Some Hays County residents to receive new voter registration cards following state-required splitting of 11 precincts


Some local residents should expect to receive a new voter registration card in the mail after Hays County commissioners adopted updates to 11 voting precincts, which were required to keep the county in compliance with the Texas Election Code, at an April 2 meeting.

According to Texas Election Code, in every odd-numbered year counties must identify which precincts contain 5,000 registered voters—which is the maximum amount allowed in a single precinct. It is then up to the county election offices to split those identified precincts into additional precincts to lower the amount of registered voters in each.

Hays County Elections Administrator Jennifer Anderson said this process is not to be confused with redistricting, where the boundaries of precincts change. On the contrary, all of the additional precincts created during a split must stay within the precinct’s original boundaries and be bordered by natural boundaries such as city or county lines.

The following precincts were split because they were either approaching or exceeding the maximum number of registered voters allowed in a single precinct: 113, 120, 127, 129, 221, 224, 228, 336, 337, 443 and 444.

The splitting of the 11 precincts resulted in the creation of 19 additional precincts: 114, 115, 121, 122, 123, 126, 128, 130, 220, 222, 235,  231, 233, 227, 340, 338, 446, 445 and 448.

Residents who live in one of the new precincts that were created as a result of the splitting of the identified 11 precincts will receive new voter registration cards in the mail that accurately reflect which precinct they live in.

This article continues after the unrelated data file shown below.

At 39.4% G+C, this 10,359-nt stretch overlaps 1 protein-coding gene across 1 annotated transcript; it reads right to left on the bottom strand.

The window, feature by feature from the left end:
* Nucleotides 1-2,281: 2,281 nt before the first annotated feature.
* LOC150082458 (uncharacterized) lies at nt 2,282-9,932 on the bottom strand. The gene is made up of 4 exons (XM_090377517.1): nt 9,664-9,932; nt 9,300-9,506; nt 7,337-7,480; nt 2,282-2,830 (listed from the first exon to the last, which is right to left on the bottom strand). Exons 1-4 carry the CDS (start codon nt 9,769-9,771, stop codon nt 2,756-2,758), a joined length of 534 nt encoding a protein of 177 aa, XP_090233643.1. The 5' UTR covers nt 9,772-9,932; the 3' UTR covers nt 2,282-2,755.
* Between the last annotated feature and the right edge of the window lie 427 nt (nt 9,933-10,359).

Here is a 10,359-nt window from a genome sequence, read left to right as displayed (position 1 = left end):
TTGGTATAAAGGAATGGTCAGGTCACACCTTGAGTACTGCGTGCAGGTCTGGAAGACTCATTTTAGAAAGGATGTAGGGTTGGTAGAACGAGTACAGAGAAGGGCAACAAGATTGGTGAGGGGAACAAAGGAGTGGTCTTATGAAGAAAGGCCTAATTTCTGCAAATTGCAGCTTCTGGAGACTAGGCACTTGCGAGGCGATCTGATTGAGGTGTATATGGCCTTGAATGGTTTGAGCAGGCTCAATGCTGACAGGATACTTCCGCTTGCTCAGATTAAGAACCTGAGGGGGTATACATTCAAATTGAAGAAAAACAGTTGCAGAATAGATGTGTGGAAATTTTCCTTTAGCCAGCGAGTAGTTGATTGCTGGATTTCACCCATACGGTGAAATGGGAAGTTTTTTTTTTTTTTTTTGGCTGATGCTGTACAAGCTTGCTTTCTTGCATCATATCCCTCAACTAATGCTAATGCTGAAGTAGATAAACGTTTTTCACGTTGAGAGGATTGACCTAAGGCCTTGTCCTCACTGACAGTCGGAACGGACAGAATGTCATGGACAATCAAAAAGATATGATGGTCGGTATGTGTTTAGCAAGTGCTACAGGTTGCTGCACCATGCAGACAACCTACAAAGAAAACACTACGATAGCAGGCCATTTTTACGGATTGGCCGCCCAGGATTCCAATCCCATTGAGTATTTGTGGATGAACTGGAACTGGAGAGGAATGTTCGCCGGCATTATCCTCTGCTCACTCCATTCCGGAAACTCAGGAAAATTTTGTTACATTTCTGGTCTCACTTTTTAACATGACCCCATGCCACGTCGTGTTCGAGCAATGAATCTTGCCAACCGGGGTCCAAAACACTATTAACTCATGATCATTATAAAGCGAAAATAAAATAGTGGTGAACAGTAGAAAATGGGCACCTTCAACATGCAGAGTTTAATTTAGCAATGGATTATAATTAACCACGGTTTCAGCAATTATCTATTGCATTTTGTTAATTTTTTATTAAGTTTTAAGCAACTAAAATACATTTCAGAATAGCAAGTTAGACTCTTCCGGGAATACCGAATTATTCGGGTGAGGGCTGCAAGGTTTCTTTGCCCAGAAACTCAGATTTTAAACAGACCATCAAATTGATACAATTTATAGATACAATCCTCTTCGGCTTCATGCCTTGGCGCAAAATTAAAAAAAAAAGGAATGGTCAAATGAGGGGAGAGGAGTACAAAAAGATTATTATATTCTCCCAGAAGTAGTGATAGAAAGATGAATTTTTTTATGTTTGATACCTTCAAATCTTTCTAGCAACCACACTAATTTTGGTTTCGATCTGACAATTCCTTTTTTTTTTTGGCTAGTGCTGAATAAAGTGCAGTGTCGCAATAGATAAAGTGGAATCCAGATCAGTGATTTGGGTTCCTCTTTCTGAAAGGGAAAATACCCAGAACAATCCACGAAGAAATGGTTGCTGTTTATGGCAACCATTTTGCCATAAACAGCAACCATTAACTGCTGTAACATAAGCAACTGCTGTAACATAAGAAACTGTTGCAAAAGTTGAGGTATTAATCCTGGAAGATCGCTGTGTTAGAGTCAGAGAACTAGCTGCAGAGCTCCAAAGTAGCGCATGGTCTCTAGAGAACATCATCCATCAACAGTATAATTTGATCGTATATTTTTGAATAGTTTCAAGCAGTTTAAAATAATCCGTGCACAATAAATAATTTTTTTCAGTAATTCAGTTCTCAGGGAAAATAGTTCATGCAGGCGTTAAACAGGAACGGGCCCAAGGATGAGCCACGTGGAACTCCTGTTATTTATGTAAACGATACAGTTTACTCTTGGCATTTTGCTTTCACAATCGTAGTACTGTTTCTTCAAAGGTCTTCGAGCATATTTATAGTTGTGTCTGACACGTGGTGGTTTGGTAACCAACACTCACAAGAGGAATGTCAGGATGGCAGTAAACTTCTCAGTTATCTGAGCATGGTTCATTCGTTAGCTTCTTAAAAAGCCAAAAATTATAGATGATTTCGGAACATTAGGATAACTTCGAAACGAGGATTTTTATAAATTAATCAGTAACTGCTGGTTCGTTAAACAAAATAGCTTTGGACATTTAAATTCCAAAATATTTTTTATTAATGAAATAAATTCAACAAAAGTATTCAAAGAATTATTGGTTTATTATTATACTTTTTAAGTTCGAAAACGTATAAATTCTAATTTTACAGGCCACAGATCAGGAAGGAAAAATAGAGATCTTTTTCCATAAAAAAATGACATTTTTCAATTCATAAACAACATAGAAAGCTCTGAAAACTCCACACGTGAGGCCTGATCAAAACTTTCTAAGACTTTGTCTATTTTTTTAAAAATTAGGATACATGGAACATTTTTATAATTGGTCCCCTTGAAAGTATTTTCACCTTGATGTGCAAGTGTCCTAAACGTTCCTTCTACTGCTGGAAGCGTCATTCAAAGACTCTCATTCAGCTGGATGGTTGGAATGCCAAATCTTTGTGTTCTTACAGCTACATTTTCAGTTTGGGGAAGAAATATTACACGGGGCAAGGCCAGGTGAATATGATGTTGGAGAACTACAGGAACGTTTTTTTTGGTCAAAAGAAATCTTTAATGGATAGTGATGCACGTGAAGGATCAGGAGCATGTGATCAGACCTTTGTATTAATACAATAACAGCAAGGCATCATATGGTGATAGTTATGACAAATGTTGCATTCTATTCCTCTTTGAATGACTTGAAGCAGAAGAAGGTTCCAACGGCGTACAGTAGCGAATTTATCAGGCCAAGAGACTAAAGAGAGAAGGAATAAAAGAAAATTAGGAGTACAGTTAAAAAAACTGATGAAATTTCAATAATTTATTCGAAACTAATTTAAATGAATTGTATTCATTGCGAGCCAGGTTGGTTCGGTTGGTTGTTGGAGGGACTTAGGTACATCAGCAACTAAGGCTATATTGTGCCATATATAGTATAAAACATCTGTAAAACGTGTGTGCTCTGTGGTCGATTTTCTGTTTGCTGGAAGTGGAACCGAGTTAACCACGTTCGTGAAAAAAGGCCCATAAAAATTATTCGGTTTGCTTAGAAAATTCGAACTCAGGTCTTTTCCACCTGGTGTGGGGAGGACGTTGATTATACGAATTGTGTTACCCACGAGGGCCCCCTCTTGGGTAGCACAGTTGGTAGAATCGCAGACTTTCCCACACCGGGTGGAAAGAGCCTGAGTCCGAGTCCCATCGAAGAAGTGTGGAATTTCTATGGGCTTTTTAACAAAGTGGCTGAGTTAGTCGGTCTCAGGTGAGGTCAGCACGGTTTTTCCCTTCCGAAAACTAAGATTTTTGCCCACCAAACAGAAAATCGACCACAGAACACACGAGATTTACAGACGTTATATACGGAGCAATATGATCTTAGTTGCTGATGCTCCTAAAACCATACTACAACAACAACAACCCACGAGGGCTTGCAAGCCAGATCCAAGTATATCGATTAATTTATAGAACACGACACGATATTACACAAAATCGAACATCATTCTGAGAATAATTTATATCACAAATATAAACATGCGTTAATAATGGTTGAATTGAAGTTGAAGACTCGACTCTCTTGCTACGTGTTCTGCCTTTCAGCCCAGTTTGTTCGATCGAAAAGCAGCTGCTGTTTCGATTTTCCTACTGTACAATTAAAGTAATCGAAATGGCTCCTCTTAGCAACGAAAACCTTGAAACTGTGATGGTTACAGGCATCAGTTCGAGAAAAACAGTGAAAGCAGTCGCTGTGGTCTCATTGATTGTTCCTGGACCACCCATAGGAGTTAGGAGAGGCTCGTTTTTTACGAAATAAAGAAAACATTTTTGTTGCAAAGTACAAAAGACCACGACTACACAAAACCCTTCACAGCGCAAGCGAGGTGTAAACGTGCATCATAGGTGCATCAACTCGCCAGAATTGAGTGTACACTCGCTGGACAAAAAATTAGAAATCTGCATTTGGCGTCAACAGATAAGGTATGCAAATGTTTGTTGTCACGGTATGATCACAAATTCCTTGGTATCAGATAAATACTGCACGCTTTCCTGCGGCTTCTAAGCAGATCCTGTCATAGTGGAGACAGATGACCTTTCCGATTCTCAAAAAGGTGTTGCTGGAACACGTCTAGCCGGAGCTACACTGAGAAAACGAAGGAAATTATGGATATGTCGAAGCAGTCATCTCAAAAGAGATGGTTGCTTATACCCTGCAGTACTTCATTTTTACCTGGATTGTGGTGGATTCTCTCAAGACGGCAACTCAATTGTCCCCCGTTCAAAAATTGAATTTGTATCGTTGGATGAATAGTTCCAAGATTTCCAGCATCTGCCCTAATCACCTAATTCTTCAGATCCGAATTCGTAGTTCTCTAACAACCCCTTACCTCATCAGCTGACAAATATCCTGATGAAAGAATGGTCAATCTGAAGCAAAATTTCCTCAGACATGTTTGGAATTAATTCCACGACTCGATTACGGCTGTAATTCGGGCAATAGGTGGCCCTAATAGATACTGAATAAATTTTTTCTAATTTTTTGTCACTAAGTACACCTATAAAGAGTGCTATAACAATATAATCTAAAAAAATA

Anderson said these changes will have no impact on which candidates residents get to vote for, as the splits were merely administrative changes required by Texas law—not redistricting, which will happen in 2021.

Commissioner Lon Shell pointed out that with 19 additional voting precincts, the county would be required to pay to create 19 additional polling places—unless some could be consolidated, which is allowed by law if a certain precinct is historically used by less than 500 people.

Anderson pointed out that if the county moves to voting centers—which it is working on doing—the county will not necessarily have to pay to create 19 additional polling places. Voting centers would allow the county to have more central polling locations where all registered voters in the county could vote at regardless of what precinct they live in. The county has not yet received approval from the state to switch to voting centers, as the application to do so is not due until August.  

If the state approves the county’s request, Hays County will be able to implement voting centers by the November election.

“Definitely [the precinct splits]would affect the [local political]parties in the sense that they would have to have precinct chairs for these locations if we weren’t [using]vote centers,” Anderson said, noting that either way, the precinct splits are necessary in order to maintain compliance with the Texas Election Code. “They would potentially need to campaign or electioneer at these polling locations. There would be caucus meetings at these polling locations. Growing affects everybody from all angles.”

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Anna Herod
Anna Herod covers local government, education, business and the environment as the editor of Community Impact Newspaper's Lewisville/Flower Mound/Highland Village edition. In the past, Anna served as the reporter for Community Impact's San Marcos/Buda/Kyle paper. Her bylines have appeared in the Austin American-Statesman, Hays Free Press and The Burleson Star. She is a graduate of Texas State University's School of Journalism and Mass Communication.
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